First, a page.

Holly Tuppen is a travel writer, researcher and sustainability expert who, since circumnavigating the world without flying, has celebrated responsible travel. She sat down with Megan Devenish, Head of Product Expansion and Sustainability at Much Better Adventures, to talk about one of the biggest issues in modern travel: overtourism.
Only coined as a word fairly recently, overtourism isn’t going anywhere. The term refers to tourism’s rising social and environmental toll. Destinations that previously welcomed visitors with open arms are thinking twice about whether the economic benefits are worth it.
In some places, like Barcelona, the problem is so significant that locals have taken to the streets threatening to kick tourists out physically. Photos of queues on the top of Everest have sent shivers down adventurers’ spines, and a newly proposed Machu Picchu airport has prompted world-wide petitions. In other places, there’s been a more subtle transformation — in Dubrovnik, an influx of cruise passengers has gradually transformed the fabric of the city, and in Queensland, the food scene increasingly caters to wealthy Chinese visitors rather than hungry locals.
Elsewhere, National Parks are struggling with overflowing toilets, epic landscapes are clogged with cars, and snap-happy hoards are trampling fragile ecosystems. From Iceland to Yellowstone, the Great Barrier Reef to Amsterdam, as global tourist numbers continue to rise at unprecedented rates, it appears that nowhere is safe from the problem.
While we may all be familiar with the woes of overtourism, few people are talking about solutions. What are travel companies doing about it?
Well, unfortunately, not much. Lots of companies are burying their heads in the sand and hoping it will go away. Others are actively contributing to the problem (the hotel chain Hilton recently bragged about opening a new hotel every day). Some destinations are taking action that hopefully isn’t too late: taxing tourists (Bhutan); closing islands (Thailand); encouraging off-season travel (the Balearics); ceasing marketing activity (Amsterdam). But, for many destinations, economic dependence on tourism makes it hard to push back.
There’s an element of supply and demand to it, too. Even for travel companies that want to curb overtourism, the problem is that most of us still want to go to the best-known destinations. However much we roll our eyes at bucket-lists and ‘Top Tens’ (presumably I’m not the only perverse one?), places like Machu Picchu and Everest Base Camp are imprinted on our brains.
Holidays are a substantial investment, so we can be reluctant to take a punt on an unknown place. To bring about real change, we need to shift our travel mindsets, which is unlikely to happen overnight. There are various ways of doing this, though. Not only is it increasingly simple to book an adventure holiday in a destination you may have heard of before, there’s also a lot of new takes available on old favourites; visits to big names that go a little off-piste.
Megan Devenish is Head of Product Expansion and Sustainability at Much Better Adventures. She explains: “We create trips that help you experience familiar places in unfamiliar ways.”
Examples include using a variety of routes up Ben Nevis and Snowdon and offering a more remote trek to Machu Picchu. This approach both spreads the impact and provides a better experience (it’s no fun queueing on a hiking trail anyway). The media can help to push this agenda, too. A Guardian article earlier this year proved that it is possible to explore the Himalayas without the crowds. Kevin Rushby’s account of his Much Better Adventure “to the real Nepal away from the tourists” has led many other adventure-seekers away from crowded hotspots like the Annapurna circuit.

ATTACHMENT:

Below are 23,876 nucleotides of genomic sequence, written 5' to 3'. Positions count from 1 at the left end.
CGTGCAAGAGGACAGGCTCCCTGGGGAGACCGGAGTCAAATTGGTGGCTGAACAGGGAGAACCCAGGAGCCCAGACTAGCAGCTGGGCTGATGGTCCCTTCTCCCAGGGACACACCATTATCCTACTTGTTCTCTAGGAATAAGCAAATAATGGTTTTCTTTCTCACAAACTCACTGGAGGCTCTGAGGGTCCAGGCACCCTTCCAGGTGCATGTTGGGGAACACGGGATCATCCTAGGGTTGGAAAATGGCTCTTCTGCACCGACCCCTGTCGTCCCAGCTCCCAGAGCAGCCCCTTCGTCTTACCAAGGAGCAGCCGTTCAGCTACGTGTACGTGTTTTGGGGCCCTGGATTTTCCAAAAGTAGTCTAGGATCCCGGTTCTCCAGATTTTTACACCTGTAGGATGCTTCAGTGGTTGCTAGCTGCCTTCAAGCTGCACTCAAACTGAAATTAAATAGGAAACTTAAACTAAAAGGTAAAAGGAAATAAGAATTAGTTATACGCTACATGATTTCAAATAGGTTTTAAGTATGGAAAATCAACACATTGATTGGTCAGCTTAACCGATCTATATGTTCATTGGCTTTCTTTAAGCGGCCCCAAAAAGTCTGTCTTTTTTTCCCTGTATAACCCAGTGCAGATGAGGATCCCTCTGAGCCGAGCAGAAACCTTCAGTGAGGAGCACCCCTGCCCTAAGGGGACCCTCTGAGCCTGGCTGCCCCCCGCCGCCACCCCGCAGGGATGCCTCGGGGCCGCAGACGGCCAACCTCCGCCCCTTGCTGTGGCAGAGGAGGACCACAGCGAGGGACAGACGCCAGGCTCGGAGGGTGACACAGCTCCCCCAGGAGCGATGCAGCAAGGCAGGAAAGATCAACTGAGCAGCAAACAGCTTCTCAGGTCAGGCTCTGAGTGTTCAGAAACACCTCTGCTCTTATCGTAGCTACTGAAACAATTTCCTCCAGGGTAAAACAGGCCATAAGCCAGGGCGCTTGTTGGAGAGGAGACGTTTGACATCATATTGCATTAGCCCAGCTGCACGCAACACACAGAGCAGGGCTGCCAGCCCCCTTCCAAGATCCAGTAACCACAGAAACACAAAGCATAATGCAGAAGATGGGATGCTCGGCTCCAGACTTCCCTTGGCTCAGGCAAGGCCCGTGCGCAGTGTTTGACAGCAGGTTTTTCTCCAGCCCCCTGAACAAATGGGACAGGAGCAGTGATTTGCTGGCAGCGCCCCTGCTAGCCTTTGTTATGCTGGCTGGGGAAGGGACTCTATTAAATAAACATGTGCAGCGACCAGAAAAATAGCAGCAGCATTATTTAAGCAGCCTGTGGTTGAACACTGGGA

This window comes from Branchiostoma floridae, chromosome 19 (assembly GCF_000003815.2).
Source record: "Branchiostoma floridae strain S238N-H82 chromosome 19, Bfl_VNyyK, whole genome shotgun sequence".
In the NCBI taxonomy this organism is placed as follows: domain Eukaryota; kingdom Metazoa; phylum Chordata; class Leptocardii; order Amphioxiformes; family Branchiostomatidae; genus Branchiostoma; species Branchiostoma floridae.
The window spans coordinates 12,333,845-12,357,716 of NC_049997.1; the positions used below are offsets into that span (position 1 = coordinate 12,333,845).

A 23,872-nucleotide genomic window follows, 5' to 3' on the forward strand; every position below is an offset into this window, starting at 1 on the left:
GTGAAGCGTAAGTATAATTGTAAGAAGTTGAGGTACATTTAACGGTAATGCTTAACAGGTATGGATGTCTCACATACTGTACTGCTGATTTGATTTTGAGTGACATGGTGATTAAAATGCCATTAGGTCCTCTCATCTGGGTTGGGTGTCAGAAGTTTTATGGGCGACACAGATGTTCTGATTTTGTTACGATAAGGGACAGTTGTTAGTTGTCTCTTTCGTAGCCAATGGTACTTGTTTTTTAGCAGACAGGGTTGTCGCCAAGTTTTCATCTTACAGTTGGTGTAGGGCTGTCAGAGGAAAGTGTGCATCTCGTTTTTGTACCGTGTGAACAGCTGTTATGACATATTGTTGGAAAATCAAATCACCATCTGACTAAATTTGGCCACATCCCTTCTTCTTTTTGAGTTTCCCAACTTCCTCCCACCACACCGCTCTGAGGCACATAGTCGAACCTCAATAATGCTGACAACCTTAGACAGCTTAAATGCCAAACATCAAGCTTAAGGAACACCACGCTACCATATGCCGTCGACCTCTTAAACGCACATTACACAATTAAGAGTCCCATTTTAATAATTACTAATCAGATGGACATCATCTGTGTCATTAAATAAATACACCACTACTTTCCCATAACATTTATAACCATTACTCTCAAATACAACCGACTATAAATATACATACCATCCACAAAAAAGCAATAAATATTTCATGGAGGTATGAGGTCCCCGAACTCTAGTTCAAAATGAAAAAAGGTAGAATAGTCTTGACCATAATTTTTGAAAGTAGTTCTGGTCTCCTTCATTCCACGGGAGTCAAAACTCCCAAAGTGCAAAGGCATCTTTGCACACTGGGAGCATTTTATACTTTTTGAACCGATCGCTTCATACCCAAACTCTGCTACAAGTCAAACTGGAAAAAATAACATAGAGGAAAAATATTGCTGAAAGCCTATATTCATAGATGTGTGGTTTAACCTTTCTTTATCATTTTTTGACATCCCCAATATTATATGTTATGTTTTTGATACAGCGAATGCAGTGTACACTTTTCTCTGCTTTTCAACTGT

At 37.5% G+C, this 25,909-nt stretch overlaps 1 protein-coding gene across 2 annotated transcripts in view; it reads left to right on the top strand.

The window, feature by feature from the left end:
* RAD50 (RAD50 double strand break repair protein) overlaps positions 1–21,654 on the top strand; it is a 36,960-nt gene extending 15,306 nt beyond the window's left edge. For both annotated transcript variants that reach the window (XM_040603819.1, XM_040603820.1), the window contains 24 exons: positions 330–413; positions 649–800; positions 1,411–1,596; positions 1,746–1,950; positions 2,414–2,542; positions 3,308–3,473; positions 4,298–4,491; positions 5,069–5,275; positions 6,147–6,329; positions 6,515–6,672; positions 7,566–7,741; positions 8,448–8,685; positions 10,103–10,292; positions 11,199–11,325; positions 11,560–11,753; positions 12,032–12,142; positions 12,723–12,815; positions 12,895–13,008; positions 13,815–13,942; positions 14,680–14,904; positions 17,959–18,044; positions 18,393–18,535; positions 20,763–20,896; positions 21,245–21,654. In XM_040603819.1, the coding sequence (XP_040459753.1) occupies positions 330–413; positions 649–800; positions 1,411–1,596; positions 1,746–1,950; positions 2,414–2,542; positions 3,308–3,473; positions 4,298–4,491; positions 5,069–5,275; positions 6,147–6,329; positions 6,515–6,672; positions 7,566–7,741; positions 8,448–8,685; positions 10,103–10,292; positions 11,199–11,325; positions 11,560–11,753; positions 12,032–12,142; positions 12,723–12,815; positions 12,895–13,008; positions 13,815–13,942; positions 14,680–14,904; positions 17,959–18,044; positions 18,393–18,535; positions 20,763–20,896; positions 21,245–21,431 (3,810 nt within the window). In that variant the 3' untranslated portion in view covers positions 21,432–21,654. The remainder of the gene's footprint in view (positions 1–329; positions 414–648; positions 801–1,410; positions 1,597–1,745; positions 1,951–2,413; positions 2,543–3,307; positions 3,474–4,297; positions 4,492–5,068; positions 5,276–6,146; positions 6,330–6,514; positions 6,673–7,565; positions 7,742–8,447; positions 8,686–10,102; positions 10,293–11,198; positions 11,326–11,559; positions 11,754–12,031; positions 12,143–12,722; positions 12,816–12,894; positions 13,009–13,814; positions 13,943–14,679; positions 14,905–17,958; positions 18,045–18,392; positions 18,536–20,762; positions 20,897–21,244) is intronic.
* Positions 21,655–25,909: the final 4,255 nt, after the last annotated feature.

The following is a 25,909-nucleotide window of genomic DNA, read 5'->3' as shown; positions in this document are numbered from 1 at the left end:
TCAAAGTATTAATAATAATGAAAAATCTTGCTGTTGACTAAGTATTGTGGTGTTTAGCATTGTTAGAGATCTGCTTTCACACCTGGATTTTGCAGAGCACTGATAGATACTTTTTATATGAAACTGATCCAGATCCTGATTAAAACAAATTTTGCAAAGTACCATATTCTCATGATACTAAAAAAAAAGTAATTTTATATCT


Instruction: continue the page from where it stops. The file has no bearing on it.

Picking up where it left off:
Another approach is limiting the volume of visitors to certain spots; and keeping small group adventures exactly that – small. Jan Nielsen is the guide on Much Better Adventure’s fjord-kayaking adventure in Norway, and hit the nail on the head when he said that he wished all travel companies would respect the limits of a destination.
“If I brought a group of 30 clients to these places, locals would quickly start to complain,” he said. “Why would I want that?”
The same host looks for alternatives to overcrowded UNESCO sites and takes great care to spread the word about a more responsible approach to trip planning.
Perhaps the best way to beat overtourism, though, is to promote lesser known destinations. Much Better Adventures offer trips ranging from Rwanda beyond gorillas to hiking in Kosovo, and exploring Ethiopia’s desolate salt flats.
Megan explains: “We invest a considerable chunk of time in finding the most inspiring, local hosts in the most underrated places. It’s all about the activity and experience, rather than some box-ticking exercise.”
These trips are almost always the most responsible in other ways, too. Local hosts are natural stewards of their region, and lesser-known destinations lend themselves to innovative approaches. The Lost City trek in Colombia is guided by members of one of the last remaining tribes in the region, and the Colombian rafting trip is led by ‘river activists’ that have transformed an area once plagued by civil war into an exemplary conservation story.
So what’s next?
Hopefully, mindsets are shifting quicker than we think.
We can all do our bit by choosing underrated destinations and resisting traditional bucket-list names. Adventure travellers know better than most that great rewards come to those that push boundaries and take the road less travelled. It’s only natural then that we’re the ones to lead the way and spread the word. Once the demand is there, gradually more travel companies will start to take overtourism more seriously. Only then can tourism become a force for good once more — good for visitors, good for locals, and good for the planet.
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